Ben Nadel
On User Experience (UX) Design, JavaScript, ColdFusion, Node.js, Life, and Love.
Ben Nadel at RIA Unleashed (Nov. 2009) with: Ed Sullivan
Ben Nadel at RIA Unleashed (Nov. 2009) with: Ed Sullivan@esulliva )

Using Methods in Javascript Replace Method

By Ben Nadel on

NOTE: For a FULL TUTORIAL on Javascript String Replace methods, check out this entry: Ask Ben: Javascript String Replace Method.

I was just going through some Javascript code when I came across the coolest thing on I never knew you could do this, but you can use a nameless method as the "replace" argument to the Javascript String replace() method call. See in the example below that I take a string and turn each non-vowel characer into a randomly upper or lowercase character:

  • // Turns the vowel characters into random cases.
  • String.prototype.RandomCase = function(){
  • return(
  • this.replace(
  • new RegExp("([aeiou]{1})", "gi"),  
  • // Here, we are passing in a nameless function as the parameter for
  • // the "replace" argument of the String Replace method. It uses the $1
  • // to refer to the grouping of vowels found in the regular expression.
  • function($1){
  • // Get a random number.
  • if (Math.random() > .5){
  • // Lowercase this one.
  • return( $1.toLowerCase() );
  • } else {
  • // Uppercase this one.
  • return( $1.toUpperCase() );
  • }
  • }
  • )
  • );
  • }
  • // Create a test string with plenty of vowels.
  • var strTest = "Ben Nadel is a Pretty Nice Guy. I really like Kinky Solutions and his Coding Style.";
  • // Alert the random-cased string.
  • alert( strTest.RandomCase() );

In this case we are using "$1" to keep the usual formatting of Regular Expressions (RegExp), however, we could have easily named the argument strMatch or something along those lines. The groups found in the RegExp match are passed to the function in the order that they appear (ie. $1, $2, $3, etc.).

The "replace" function argument doesn't need to be confined to the scope of the replace() method call. The "replace" argument is a sub-function just like any other sub function and has access to its parent scope. In the following example, we return an array of the small, common words found in the string. We build this array by declaring prior to the replace() method call and then adding to it for each iteration of the replace() match:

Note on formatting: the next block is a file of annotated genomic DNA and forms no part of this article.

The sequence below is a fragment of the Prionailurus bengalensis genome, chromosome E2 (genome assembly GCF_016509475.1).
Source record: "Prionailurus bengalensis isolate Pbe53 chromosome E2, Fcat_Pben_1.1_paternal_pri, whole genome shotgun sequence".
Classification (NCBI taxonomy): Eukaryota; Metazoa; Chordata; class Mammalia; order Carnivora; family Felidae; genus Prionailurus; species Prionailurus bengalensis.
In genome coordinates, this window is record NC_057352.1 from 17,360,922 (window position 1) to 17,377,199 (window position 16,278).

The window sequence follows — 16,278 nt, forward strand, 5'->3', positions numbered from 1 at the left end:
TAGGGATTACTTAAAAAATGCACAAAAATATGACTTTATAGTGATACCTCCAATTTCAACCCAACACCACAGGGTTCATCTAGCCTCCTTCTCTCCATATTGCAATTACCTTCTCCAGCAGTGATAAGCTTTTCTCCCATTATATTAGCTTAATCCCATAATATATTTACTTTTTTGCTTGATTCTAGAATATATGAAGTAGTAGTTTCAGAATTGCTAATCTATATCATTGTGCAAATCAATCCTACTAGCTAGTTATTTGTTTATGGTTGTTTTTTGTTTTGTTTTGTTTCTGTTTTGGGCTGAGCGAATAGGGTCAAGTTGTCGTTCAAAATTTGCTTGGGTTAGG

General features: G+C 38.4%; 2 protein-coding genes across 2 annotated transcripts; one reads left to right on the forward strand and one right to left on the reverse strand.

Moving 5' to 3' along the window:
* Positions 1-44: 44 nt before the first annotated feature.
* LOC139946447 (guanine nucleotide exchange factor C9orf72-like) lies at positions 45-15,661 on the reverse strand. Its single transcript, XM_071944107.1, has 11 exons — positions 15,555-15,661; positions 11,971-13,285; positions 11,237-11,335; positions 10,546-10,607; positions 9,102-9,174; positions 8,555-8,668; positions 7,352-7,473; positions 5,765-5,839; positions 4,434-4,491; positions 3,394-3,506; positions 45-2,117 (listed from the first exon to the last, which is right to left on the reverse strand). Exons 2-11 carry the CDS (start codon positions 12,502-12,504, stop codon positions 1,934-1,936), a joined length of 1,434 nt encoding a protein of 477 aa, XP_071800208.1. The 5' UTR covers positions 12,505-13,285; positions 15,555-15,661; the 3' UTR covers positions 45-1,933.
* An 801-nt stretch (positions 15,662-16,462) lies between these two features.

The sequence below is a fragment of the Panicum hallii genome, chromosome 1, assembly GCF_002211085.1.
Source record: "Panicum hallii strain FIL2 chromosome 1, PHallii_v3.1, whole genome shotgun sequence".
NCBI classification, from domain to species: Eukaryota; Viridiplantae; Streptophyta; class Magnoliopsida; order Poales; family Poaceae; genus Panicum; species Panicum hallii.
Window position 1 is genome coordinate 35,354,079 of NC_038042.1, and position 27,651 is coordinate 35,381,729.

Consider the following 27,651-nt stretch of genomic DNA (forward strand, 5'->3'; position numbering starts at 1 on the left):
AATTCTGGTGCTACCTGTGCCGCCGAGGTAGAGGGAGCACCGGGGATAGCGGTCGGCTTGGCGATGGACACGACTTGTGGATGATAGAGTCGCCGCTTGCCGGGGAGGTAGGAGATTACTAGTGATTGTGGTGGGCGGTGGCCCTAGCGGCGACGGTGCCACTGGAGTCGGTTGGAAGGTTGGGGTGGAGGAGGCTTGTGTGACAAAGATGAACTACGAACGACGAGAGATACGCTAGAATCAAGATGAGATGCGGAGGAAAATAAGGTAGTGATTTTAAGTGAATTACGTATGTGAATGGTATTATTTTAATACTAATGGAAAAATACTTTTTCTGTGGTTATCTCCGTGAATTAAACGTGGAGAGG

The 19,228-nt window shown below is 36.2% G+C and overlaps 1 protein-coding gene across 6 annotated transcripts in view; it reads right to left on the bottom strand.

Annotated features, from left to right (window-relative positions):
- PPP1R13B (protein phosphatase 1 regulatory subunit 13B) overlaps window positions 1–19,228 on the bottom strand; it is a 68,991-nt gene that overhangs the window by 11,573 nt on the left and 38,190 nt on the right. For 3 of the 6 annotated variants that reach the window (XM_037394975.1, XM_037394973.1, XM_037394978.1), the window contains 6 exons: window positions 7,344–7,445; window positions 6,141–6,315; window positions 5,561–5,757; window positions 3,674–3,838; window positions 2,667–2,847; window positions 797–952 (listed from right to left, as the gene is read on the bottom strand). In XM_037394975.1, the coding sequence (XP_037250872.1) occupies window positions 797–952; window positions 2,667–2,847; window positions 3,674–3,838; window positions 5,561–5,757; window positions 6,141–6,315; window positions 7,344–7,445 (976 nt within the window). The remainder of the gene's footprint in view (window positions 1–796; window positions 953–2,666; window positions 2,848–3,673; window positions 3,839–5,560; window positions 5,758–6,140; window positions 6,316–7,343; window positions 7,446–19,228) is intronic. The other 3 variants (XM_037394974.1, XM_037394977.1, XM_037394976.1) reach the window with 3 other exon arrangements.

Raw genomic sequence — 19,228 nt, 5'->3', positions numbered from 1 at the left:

• String.prototype.GetSmallWords = function(){
  • // Declare the array that will hold the small words matches.
  • var arrWords = new Array();
  • // Take the string value and get copy the small words into an array.
  • this.replace(
  • new RegExp("(a|and|be|do|for|go|he|hi|i|in|is|no|of|on|the|to)", "gi"),
  • // This replace function takes the word found and adds the
  • // word to the locally-defined array of short words in the
  • // parent function.
  • function( strWord ){
  • arrWords[ arrWords.length ] = strWord;
  • }
  • );
  • // Return the array of little words.
  • return( arrWords );
  • }
  • // Create a test string with small words.
  • var strTest = "Ben Nadel is a Pretty Nice Guy. I really like Kinky Solutions and his Coding Style.";
  • // Alert the array of small words.
  • alert( strTest.GetSmallWords() );

Reader Comments

Some of the code in the first example & wording describing it is confusing & possibly misleading:

> function($1){ .... }
> The groups found in the RegExp match are passed to the function in the order that they appear (ie. $1, $2, $3, etc.).

The order of parameters passed to any lambda function used in a replace statement is (fullmatchresult, $1, $2 $3, ..)

.. so in your first example, your variable "$1" does not actually equal the $1 result from the regexp match .. it's the full match result.

You are exactly correct. This was a misunderstanding on my part. I didn't realize quite what was going on until I started using the Java Pattern Matcher. The Java Pattern matcher has a group() method to which you can pass indexes. The method call with no index returns the full match. Seeing this helped me (in some sort of eureka moment) that I didn't fully understand the way Javascript replace was working.

Thanks for pointing that out for others (as I did not update this blog entry).

Thank you sooooo much!
I was doing a google search and you lead me right to a solution. :)

I was wondering if arrays could be use with replace as they can in PHP, but if not you gave me another solution for code optimization!

So if your description is not exactly correct, could you update you blog or give some reference material? Because I need more than one matches.


You wouldn't need to use methods in the replace method for that - it would just be a simple regular expression character class:

"beta".replace( new RegExp( "[aeiou]", "gi" ), "*" )